A: Many things are similar and transferable between different types of marketing in the sense that a company needs to understand who someone is and what they’re looking for. You need to have a level of trust in the relationship between a customer and a business — the business explains what they’re offering, how it benefits the customer, what data the business will collect, and how they will use that data to provide a better customer experience. This implicit contract between company and customer exists across the board for all types of marketing.
Where mobile marketing differs is in the specific requirements necessary to reach customers on their mobile devices. A mobile marketing strategy has to consider different regional regulations for mobile, different device and hardware types, new generations of digital cellular networks, different operating systems, and the layers of data and partners between a customer and a business, like the operating system layer or an app store layer.
For example, when implementing a mobile marketing campaign, marketers need to take into account that SMS messaging is generally more regulated than things like in-app messaging, push notifications, or mobile-responsive email. Companies are often restricted from sending promotional messages through SMS and are limited to using SMS marketing mainly for communications like password resets and account notifications. They need to be aware of what type of mobile marketing they’re doing and the specific mobile channel they want to use.
Mobile marketing also requires that companies understand how regulations and user behavior vary from country to country. Some countries have leapfrogged the desktop era of the internet and gone straight into mobile. Other countries are still more based around the desktop or laptop version of the internet. A mobile marketing strategy works differently across countries and verticals depending on where they are in terms of mobile maturity and what their regulations are.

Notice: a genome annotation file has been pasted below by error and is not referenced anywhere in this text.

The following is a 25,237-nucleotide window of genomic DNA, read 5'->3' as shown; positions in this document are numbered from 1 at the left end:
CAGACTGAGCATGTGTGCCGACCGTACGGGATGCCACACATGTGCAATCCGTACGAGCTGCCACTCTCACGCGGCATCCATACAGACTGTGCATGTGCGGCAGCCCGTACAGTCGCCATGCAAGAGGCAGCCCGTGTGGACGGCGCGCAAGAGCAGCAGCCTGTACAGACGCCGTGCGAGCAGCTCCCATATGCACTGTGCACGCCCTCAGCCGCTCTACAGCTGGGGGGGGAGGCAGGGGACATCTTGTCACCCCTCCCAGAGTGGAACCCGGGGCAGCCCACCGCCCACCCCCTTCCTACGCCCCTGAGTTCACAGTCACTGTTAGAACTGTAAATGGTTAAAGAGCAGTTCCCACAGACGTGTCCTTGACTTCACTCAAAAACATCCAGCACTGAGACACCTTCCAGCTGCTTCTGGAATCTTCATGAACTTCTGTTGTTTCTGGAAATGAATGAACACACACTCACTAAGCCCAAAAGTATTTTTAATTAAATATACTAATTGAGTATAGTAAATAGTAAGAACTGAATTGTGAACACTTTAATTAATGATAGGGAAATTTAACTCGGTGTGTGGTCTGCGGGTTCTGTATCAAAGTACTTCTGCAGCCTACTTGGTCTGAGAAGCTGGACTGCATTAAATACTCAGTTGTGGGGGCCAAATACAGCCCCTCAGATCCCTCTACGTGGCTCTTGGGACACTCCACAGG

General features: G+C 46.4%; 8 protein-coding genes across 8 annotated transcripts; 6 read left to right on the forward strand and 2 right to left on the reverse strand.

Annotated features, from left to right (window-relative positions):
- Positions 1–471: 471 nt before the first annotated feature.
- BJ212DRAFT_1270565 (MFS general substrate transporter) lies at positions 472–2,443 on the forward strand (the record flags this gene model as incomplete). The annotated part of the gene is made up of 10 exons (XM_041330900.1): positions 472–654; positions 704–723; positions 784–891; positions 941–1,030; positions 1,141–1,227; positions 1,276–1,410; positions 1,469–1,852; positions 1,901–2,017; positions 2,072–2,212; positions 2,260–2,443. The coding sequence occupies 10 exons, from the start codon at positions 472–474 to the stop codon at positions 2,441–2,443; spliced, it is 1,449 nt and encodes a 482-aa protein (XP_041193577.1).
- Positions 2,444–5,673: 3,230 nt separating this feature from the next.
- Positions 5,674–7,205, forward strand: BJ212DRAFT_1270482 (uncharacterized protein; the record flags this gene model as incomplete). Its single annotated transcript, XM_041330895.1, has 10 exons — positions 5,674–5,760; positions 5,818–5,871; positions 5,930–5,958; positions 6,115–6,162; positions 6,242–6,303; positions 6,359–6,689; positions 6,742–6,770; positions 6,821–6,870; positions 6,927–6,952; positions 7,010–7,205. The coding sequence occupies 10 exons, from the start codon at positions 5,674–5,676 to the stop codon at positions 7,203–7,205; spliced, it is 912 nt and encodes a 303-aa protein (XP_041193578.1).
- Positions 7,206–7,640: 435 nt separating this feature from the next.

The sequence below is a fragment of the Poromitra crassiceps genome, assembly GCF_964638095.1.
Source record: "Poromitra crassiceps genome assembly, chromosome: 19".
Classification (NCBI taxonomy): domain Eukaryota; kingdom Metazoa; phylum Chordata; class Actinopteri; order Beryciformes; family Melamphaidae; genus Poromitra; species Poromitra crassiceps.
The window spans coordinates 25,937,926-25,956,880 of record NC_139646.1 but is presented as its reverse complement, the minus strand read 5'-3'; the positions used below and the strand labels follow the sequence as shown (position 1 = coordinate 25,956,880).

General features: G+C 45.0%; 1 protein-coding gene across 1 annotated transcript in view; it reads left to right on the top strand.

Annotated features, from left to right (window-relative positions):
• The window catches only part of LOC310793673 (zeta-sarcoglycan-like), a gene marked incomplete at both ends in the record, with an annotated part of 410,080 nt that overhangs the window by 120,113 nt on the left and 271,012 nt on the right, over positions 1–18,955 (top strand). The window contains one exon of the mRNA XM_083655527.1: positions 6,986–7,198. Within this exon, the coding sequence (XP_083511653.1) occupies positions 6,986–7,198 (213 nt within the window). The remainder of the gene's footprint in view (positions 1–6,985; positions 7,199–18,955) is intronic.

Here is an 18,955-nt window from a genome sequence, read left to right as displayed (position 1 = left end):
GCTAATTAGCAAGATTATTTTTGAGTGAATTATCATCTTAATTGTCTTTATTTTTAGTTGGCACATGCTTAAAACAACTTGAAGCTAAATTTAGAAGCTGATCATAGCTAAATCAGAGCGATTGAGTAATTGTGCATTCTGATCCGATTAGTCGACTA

And different networks and devices have different requirements. If you have a mobile app and you have a big segment of customers using an iOS device and another big segment using Android, you're going to use a different type of push notification for each. The notifications will render differently, and you’ll need to proof it. Companies need to take into account how their apps and mobile sites will look for all their users.
Something unique to mobile is that it requires permissions and a lot more trust building. People are rightfully cautious now about what data they're sharing and with whom, as well as what they’re getting in return. Most people aren’t ideologically averse to sharing information with businesses that they frequent, but they need to know what they're sharing and, most importantly, how it will benefit them.
The two key permissions that you hear about frequently in mobile are the prompts asking if the app can track the user’s location and if it can send push notifications. Ultimately, that's up to each person to opt into that. And they’re more likely to opt in if they know they’re getting something out of it. For example, a consumer might let a music app access their location if they know the app will inform them of local concerts put on by their favorite artists.